Are 4K Displays Worth It?

Posted on: December 14, 2015

4K displays have gone mainstream because they do 1080p so well. Most notably, 4K displays offer great opportunities in visual clarity, but place equal challenges on the ecosystem surrounding them – from content production, through playback/rendering, to actually getting the 4K signal to displays.

Today, retailers, corporations, educational / health institutions, and transportation hub operators looking to deploy a signage network are all interested in the 4K opportunity but as many know (or find out), there is more to “4K” than pixel counts on a display. One needs to generate and distribute 4K content – preferably at 60 frames/second and high color depth through compatible signal distribution & cabling to (of course) a display that is optimized for or at least supports the format. Getting THAT to happen can sometimes be more complicated than it appears:

Connectivity - display manufacturers already offer 4K displays but most still rely on HDMI 1.4 to receive 4K at 30 frames per second (“2160p/30” or “4K/30”). This taxes motion, especially in larger displays and video walls showing fast, moving content.

Distribution and extension of 4K/60fps is still in its infancy. Commercially viable signal distribution is finally catching up and is in many ways still limited to 30Hz and 4:2:0 color encoding, further challenging early adopters. Recent and upcoming IP and point-to-point offerings are finally catching up but rely on modern network & cabling infrastructure.

Content - perhaps the greatest challenge which causes many 4K installations to never see 4K content is worth elaborating on:

  • HD broadcasting systems are limited to 1080i (half the row count of 1080p). As a result, even though 4K, 6K (and soon 8K) cameras become available the production tools, editing software, and hardware don’t support 4K or at best support 4K/30. Additionally, most set top boxes in viewers’ homes can only support 1080i or 1080p which can be costly to replace.
  • Uncompressed 4K occupies roughly four times the storage. A suitable end-to-end 4K production pipeline requires greater resources and might produce content more slowly, thus increasing costs.
  • New Codecs optimized for 4K are CPU intensive and thus may not be compatible with older playback hardware.

At this point some readers might be thinking “If this is so difficult, why bother? Are there any benefits to using 4K in digital signage?” The short answer is most definitely yes and here’s why:

  • Enhanced resolution -  4K makes it easy to display and examine fine content on these large displays, making reviewing documents, drawings and other “fine print” in collaborative or teaching environments a reality.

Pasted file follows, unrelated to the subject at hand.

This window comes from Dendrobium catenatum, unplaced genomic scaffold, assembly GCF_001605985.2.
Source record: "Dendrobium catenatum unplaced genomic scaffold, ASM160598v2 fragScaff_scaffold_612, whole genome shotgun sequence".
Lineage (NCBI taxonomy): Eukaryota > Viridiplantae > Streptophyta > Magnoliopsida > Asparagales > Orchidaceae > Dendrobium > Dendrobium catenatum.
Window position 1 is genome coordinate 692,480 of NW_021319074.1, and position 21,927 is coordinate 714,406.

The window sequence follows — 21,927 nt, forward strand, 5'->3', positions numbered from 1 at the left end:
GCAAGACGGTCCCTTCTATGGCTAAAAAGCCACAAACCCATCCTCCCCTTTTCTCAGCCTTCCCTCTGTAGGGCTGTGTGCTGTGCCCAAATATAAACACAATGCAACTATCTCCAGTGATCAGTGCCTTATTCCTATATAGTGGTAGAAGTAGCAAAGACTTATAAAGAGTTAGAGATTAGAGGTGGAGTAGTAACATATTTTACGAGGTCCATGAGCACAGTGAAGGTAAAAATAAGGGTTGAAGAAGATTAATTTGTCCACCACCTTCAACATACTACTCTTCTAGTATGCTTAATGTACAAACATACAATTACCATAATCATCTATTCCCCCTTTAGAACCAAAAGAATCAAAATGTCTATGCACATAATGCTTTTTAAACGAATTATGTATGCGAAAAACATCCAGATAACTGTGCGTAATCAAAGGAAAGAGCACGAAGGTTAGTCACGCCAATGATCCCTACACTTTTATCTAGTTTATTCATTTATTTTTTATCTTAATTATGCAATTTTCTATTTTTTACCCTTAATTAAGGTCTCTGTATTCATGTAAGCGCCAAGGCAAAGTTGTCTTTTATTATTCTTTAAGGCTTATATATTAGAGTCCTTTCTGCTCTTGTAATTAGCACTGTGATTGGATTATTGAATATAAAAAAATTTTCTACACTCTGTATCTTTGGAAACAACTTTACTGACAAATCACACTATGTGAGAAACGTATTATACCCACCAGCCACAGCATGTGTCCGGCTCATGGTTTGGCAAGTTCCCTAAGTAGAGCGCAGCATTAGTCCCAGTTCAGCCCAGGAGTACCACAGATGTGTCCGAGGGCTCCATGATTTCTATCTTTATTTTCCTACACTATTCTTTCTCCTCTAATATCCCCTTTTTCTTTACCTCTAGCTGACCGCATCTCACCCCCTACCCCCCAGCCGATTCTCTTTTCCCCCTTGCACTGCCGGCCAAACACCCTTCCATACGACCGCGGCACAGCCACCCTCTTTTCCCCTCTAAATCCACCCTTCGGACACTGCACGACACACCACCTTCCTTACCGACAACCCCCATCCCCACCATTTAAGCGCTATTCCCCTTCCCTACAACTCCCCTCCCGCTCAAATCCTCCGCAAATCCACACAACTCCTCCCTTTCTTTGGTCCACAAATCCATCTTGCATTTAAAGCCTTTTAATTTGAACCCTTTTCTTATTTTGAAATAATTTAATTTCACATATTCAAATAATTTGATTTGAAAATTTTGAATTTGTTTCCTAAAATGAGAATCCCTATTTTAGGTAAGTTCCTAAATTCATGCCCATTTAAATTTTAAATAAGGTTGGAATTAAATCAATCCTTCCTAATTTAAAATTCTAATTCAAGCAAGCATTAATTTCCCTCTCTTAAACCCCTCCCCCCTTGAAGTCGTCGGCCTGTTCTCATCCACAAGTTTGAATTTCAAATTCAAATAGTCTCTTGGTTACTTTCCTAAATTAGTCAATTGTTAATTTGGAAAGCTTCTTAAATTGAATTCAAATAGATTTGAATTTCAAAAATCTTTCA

• Smaller A/V “footprint” - as signal distribution and extension options become available, a single cable can replace what previously required four (4) cables. This can significantly reduce cabling and signal distribution costs for large video walls, “clean up” equipment racks and speed up installation. Couple that with reduction in the number of “appliance” type players needed to drive video walls (1 player can drive a 2x2x1080p display array), the resulting smaller racks and lower power consumption and voila! - things start looking up for those deploying high resolution video walls.
  • Lower bandwidth requirement - codecs optimized for 4K can reduce file sizes by 60% (compared with 4x1080p encoded in H.264), which in turn reduces the bandwidth needed to distribute those files – a major benefit for digital signage networks with multiple high-resolution video walls.

And this is just a few of the benefits of opting for a 4K digital signage solution, there are many more.  Tell us about your challenges and benefits to implementing 4K in the Digital Signage space below!

About the Author

Eran Sharon
Eran Sharon

Having worked in technical and executive capacities both in the US and Israel over the past 15 years, Eran brings extensive and diverse experience designing, implementing and supervising the execution of audiovisual and media technology systems for various markets including experiential/luxury retail, luxury hospitality, museum, and broadcast. Eran comes to YCD after six years at Audio Video & Controls (AV&C), a New York City based boutique AV design firm where Eran’s work was characterized by successful application of emerging technologies in conjunction with AV best practices to deliver complex projects in these markets.

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